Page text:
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How Can I Avoid Plantar Fasciitis Surgery?

How can I avoid plantar fasciitis surgery

How can I avoid plantar fasciitis surgery?

Plantar fasciitis, a common foot condition, can often be effectively treated using conservative methods. These include regularly performing stretching exercises, utilizing over-the-counter NSAIDs such as aspirin, ibuprofen, and naproxen, using night splints, utilizing custom orthotics, considering cortisone injections, exploring platelet-rich plasma injections, and possibly undergoing extracorporeal shock wave therapy. It is important to note that while these treatments prove successful for most individuals, there are instances where some people may not experience relief from their plantar fasciitis symptoms despite these efforts.

Individuals who continue to suffer from chronic pain despite undergoing treatment are susceptible to experiencing the condition more frequently in the future. This can potentially give rise to additional complications and difficulties. As a result, surgical intervention is occasionally suggested as a treatment option for plantar fasciitis.

To alleviate your symptoms, it is advisable to begin with self-care techniques. These measures involve taking rest, applying ice to your foot (using ice packs, frozen peas, or a thin towel), and engaging in gentle exercise and stretching routines. Implementing these practices can help in reducing discomfort and promoting healing. For additional information on foot care, click here.

You should also avoid putting too much pressure on your feet by choosing shoes that have good arch support and are designed for walking, running, or other activities. It is also a good idea to get professional advice from a podiatrist on how to wear the right footwear for your activity and how to prevent heel pain in the first place.

Your doctor will also check your feet to see if there is any other cause of your pain, such as a bone spur on your heel bone. This is rare and not always the case, and many people have a bone spur that has no pain at all.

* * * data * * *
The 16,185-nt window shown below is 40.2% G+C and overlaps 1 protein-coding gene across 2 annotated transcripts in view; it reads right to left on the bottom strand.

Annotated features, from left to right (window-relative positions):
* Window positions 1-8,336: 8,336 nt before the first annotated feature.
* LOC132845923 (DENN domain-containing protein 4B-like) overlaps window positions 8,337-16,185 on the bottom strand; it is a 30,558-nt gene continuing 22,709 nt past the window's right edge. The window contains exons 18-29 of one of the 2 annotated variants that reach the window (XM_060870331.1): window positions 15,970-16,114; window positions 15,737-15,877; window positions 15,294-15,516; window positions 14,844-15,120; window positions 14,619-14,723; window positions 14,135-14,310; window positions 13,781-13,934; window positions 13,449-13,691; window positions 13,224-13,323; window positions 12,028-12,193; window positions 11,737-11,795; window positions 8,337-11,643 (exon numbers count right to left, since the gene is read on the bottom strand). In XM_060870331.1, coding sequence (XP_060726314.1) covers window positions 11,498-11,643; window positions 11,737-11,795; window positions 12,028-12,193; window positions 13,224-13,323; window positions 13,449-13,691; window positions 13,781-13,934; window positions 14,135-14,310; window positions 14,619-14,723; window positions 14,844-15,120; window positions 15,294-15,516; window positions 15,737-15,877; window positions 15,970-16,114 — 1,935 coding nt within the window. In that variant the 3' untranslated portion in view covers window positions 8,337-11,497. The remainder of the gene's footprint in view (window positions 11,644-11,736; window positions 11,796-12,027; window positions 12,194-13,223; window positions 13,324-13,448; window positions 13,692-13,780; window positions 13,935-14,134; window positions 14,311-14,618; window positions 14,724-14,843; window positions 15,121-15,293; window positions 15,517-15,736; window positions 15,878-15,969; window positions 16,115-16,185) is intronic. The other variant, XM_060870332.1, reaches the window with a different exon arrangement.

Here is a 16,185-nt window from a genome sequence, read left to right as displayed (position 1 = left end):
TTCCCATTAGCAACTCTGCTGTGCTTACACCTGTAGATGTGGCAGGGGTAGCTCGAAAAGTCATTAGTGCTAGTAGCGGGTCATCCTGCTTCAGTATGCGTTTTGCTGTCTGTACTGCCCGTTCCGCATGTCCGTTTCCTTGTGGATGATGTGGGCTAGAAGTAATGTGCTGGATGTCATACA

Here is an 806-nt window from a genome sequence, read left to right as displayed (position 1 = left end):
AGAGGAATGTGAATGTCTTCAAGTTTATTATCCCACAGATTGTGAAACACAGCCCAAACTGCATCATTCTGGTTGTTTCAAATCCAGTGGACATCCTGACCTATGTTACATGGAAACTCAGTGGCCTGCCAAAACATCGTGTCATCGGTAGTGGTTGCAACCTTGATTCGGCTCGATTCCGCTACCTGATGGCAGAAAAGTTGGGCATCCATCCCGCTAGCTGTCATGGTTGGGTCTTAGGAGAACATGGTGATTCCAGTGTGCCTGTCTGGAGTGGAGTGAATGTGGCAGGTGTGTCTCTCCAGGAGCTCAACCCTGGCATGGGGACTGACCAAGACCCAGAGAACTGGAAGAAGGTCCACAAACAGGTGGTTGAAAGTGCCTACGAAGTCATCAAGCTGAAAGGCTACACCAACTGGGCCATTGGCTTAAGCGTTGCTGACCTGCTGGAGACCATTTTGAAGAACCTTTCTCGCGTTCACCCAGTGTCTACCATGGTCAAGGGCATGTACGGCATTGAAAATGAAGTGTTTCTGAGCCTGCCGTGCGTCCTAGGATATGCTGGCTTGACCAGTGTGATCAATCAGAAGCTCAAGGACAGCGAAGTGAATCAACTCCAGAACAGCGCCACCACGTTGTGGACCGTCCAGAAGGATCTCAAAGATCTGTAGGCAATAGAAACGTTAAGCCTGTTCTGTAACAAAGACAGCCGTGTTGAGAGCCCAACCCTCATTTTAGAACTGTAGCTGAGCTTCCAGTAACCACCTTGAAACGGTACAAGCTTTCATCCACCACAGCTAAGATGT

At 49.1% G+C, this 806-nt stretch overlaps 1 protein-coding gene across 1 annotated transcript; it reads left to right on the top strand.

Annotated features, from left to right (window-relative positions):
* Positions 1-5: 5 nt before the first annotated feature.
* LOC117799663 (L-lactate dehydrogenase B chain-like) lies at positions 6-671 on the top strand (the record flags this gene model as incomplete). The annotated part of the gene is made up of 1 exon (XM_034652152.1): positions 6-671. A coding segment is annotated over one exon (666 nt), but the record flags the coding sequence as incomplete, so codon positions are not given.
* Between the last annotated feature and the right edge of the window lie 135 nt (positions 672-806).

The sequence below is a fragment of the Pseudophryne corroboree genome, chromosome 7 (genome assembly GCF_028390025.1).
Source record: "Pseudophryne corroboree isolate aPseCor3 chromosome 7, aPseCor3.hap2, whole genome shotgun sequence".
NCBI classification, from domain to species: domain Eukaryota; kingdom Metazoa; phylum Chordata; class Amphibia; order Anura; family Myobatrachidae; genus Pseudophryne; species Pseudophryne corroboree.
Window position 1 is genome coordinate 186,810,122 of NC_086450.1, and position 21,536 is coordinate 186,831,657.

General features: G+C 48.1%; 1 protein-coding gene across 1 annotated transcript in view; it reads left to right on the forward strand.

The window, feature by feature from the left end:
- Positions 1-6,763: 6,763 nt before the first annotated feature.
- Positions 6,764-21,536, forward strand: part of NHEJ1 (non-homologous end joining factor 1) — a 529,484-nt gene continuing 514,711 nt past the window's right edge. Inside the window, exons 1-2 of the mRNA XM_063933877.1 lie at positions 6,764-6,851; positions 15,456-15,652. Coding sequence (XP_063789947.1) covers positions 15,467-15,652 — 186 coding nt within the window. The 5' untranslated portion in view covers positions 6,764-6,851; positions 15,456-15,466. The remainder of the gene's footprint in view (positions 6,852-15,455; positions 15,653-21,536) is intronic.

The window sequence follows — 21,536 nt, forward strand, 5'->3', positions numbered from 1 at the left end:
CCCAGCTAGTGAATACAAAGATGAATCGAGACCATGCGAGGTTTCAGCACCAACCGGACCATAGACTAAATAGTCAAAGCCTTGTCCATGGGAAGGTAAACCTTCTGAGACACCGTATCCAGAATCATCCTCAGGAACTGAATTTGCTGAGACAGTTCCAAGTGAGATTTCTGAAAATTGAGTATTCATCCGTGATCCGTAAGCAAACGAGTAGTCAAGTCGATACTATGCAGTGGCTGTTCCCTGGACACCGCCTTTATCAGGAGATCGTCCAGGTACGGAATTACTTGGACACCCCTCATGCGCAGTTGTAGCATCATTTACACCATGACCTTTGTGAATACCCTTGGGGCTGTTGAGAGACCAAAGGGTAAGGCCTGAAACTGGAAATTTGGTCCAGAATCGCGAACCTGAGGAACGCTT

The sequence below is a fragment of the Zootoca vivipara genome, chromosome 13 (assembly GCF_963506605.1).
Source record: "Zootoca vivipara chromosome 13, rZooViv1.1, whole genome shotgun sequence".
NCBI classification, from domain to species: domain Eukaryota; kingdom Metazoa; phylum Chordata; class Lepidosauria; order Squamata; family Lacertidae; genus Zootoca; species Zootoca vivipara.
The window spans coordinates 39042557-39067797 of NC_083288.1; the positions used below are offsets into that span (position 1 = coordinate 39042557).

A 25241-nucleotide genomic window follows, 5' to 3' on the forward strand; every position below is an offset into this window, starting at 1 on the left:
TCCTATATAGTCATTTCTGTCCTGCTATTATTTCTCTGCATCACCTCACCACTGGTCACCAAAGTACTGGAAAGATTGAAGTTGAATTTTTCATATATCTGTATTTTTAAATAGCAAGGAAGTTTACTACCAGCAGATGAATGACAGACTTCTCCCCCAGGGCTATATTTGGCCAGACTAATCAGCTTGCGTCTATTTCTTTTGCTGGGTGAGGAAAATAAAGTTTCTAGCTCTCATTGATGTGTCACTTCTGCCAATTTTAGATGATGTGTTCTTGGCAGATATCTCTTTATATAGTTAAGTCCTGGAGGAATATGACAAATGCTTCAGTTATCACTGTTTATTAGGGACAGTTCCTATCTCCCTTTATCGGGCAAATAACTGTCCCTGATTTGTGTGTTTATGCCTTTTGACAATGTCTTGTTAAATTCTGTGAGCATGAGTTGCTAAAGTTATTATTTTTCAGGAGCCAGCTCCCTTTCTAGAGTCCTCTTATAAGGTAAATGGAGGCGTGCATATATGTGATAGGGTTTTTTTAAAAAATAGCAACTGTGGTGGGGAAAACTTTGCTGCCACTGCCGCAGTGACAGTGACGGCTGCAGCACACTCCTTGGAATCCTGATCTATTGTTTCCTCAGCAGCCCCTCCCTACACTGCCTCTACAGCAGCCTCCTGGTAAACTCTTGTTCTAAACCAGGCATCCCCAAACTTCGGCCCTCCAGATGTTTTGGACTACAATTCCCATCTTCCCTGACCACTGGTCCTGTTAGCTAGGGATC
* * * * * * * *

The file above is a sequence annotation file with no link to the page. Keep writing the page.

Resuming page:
Keeping a healthy weight can also contribute to preventing plantar fasciitis. Patients who are overweight are more likely to develop the condition because they are carrying more weight on their feet, which puts more stress on the plantar fascia and calf muscles.

A large percentage of our patients who come in for heel pain are carrying a lot of weight. These patients are usually trying to lose a few pounds and they do not realise that the extra weight adds stress on their plantar fascia and calf muscles.

Over time, this weight gain can cause the plantar fascia to become weak and stretched which is when they start to feel pain. It is therefore important to keep a balanced weight and eat a healthy diet with plenty of fresh fruit and vegetables and to maintain regular exercise.

If your heel pain does not improve after two months of self-management, then it is a good idea to seek advice from a healthcare provider. A doctor will look at your medical history, examine your feet and may recommend steroid injections into the plantar fascia or other treatments.

Then your doctor will probably refer you to a specialist in treating conditions of the foot and ankle, known as a podiatrist. A podiatrist can show you ways to stretch and strengthen your feet, which will reduce the pain and inflammation.

Physiotherapy can also help. It is available free of charge on the NHS in many areas. It is important to note that physiotherapy can be difficult to access and waiting times can be long.


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